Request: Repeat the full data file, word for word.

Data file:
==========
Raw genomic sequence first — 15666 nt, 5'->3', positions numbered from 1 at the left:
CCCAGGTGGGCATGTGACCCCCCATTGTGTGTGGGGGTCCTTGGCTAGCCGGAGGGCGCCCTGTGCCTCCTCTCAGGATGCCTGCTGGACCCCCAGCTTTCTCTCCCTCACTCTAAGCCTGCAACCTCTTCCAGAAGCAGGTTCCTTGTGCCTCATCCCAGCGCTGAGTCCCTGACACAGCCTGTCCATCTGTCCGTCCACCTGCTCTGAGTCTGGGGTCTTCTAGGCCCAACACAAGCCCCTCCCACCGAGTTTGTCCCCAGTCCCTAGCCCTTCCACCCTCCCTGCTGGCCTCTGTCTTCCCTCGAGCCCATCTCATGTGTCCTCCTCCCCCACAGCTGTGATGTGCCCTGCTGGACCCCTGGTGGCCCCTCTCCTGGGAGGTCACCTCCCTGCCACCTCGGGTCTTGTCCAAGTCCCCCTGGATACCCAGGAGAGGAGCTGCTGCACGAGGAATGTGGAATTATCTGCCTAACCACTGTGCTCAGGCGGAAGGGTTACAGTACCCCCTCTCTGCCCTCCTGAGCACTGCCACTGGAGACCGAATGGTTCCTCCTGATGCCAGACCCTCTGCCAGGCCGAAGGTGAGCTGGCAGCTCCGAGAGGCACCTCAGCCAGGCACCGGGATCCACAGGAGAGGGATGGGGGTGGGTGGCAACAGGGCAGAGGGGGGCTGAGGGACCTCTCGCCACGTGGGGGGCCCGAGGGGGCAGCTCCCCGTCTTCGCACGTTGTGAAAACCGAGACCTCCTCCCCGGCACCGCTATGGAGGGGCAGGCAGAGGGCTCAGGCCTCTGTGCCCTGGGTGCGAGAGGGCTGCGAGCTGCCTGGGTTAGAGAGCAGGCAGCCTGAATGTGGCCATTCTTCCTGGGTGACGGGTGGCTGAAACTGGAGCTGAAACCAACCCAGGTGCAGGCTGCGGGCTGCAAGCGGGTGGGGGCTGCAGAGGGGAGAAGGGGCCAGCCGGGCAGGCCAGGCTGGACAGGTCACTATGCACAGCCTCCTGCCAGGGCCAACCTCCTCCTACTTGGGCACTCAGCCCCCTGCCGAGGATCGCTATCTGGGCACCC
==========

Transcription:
Raw genomic sequence first — 15666 nt, 5'->3', positions numbered from 1 at the left:
CCCAGGTGGGCATGTGACCCCCCATTGTGTGTGGGGGTCCTTGGCTAGCCGGAGGGCGCCCTGTGCCTCCTCTCAGGATGCCTGCTGGACCCCCAGCTTTCTCTCCCTCACTCTAAGCCTGCAACCTCTTCCAGAAGCAGGTTCCTTGTGCCTCATCCCAGCGCTGAGTCCCTGACACAGCCTGTCCATCTGTCCGTCCACCTGCTCTGAGTCTGGGGTCTTCTAGGCCCAACACAAGCCCCTCCCACCGAGTTTGTCCCCAGTCCCTAGCCCTTCCACCCTCCCTGCTGGCCTCTGTCTTCCCTCGAGCCCATCTCATGTGTCCTCCTCCCCCACAGCTGTGATGTGCCCTGCTGGACCCCTGGTGGCCCCTCTCCTGGGAGGTCACCTCCCTGCCACCTCGGGTCTTGTCCAAGTCCCCCTGGATACCCAGGAGAGGAGCTGCTGCACGAGGAATGTGGAATTATCTGCCTAACCACTGTGCTCAGGCGGAAGGGTTACAGTACCCCCTCTCTGCCCTCCTGAGCACTGCCACTGGAGACCGAATGGTTCCTCCTGATGCCAGACCCTCTGCCAGGCCGAAGGTGAGCTGGCAGCTCCGAGAGGCACCTCAGCCAGGCACCGGGATCCACAGGAGAGGGATGGGGGTGGGTGGCAACAGGGCAGAGGGGGGCTGAGGGACCTCTCGCCACGTGGGGGGCCCGAGGGGGCAGCTCCCCGTCTTCGCACGTTGTGAAAACCGAGACCTCCTCCCCGGCACCGCTATGGAGGGGCAGGCAGAGGGCTCAGGCCTCTGTGCCCTGGGTGCGAGAGGGCTGCGAGCTGCCTGGGTTAGAGAGCAGGCAGCCTGAATGTGGCCATTCTTCCTGGGTGACGGGTGGCTGAAACTGGAGCTGAAACCAACCCAGGTGCAGGCTGCGGGCTGCAAGCGGGTGGGGGCTGCAGAGGGGAGAAGGGGCCAGCCGGGCAGGCCAGGCTGGACAGGTCACTATGCACAGCCTCCTGCCAGGGCCAACCTCCTCCTACTTGGGCACTCAGCCCCCTGCCGAGGATCGCTATCTGGGCACCC